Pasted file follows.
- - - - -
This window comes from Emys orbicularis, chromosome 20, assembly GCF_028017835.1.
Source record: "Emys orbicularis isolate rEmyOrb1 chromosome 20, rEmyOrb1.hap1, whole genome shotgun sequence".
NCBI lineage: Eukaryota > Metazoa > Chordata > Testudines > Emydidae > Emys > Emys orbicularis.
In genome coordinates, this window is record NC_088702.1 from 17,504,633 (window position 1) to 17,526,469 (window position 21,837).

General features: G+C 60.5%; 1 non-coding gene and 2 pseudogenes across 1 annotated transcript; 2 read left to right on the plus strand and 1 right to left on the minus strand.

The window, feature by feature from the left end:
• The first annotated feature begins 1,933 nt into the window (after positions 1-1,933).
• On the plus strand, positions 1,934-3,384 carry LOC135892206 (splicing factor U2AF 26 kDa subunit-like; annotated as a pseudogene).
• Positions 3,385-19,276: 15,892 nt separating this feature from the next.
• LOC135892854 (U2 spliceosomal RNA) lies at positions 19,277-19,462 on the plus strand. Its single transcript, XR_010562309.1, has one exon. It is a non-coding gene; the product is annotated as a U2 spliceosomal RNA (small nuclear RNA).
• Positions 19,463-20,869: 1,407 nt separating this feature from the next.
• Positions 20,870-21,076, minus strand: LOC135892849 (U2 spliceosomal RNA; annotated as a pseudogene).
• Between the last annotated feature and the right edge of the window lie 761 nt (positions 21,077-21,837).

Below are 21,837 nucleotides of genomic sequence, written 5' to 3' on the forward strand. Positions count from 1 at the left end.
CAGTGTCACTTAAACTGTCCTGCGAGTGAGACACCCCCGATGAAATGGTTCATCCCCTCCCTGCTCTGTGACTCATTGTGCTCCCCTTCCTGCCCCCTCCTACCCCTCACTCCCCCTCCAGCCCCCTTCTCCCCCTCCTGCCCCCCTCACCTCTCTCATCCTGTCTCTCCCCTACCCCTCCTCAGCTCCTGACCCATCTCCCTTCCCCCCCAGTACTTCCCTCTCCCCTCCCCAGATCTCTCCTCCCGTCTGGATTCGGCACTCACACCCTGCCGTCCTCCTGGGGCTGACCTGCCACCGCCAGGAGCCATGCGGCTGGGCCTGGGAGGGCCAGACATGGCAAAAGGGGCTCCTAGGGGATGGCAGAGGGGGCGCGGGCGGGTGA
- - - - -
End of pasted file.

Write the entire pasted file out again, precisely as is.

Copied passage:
This window comes from Emys orbicularis, chromosome 20, assembly GCF_028017835.1.
Source record: "Emys orbicularis isolate rEmyOrb1 chromosome 20, rEmyOrb1.hap1, whole genome shotgun sequence".
NCBI lineage: Eukaryota > Metazoa > Chordata > Testudines > Emydidae > Emys > Emys orbicularis.
In genome coordinates, this window is record NC_088702.1 from 17,504,633 (window position 1) to 17,526,469 (window position 21,837).

General features: G+C 60.5%; 1 non-coding gene and 2 pseudogenes across 1 annotated transcript; 2 read left to right on the plus strand and 1 right to left on the minus strand.

The window, feature by feature from the left end:
• The first annotated feature begins 1,933 nt into the window (after positions 1-1,933).
• On the plus strand, positions 1,934-3,384 carry LOC135892206 (splicing factor U2AF 26 kDa subunit-like; annotated as a pseudogene).
• Positions 3,385-19,276: 15,892 nt separating this feature from the next.
• LOC135892854 (U2 spliceosomal RNA) lies at positions 19,277-19,462 on the plus strand. Its single transcript, XR_010562309.1, has one exon. It is a non-coding gene; the product is annotated as a U2 spliceosomal RNA (small nuclear RNA).
• Positions 19,463-20,869: 1,407 nt separating this feature from the next.
• Positions 20,870-21,076, minus strand: LOC135892849 (U2 spliceosomal RNA; annotated as a pseudogene).
• Between the last annotated feature and the right edge of the window lie 761 nt (positions 21,077-21,837).

Below are 21,837 nucleotides of genomic sequence, written 5' to 3' on the forward strand. Positions count from 1 at the left end.
CAGTGTCACTTAAACTGTCCTGCGAGTGAGACACCCCCGATGAAATGGTTCATCCCCTCCCTGCTCTGTGACTCATTGTGCTCCCCTTCCTGCCCCCTCCTACCCCTCACTCCCCCTCCAGCCCCCTTCTCCCCCTCCTGCCCCCCTCACCTCTCTCATCCTGTCTCTCCCCTACCCCTCCTCAGCTCCTGACCCATCTCCCTTCCCCCCCAGTACTTCCCTCTCCCCTCCCCAGATCTCTCCTCCCGTCTGGATTCGGCACTCACACCCTGCCGTCCTCCTGGGGCTGACCTGCCACCGCCAGGAGCCATGCGGCTGGGCCTGGGAGGGCCAGACATGGCAAAAGGGGCTCCTAGGGGATGGCAGAGGGGGCGCGGGCGGGTGA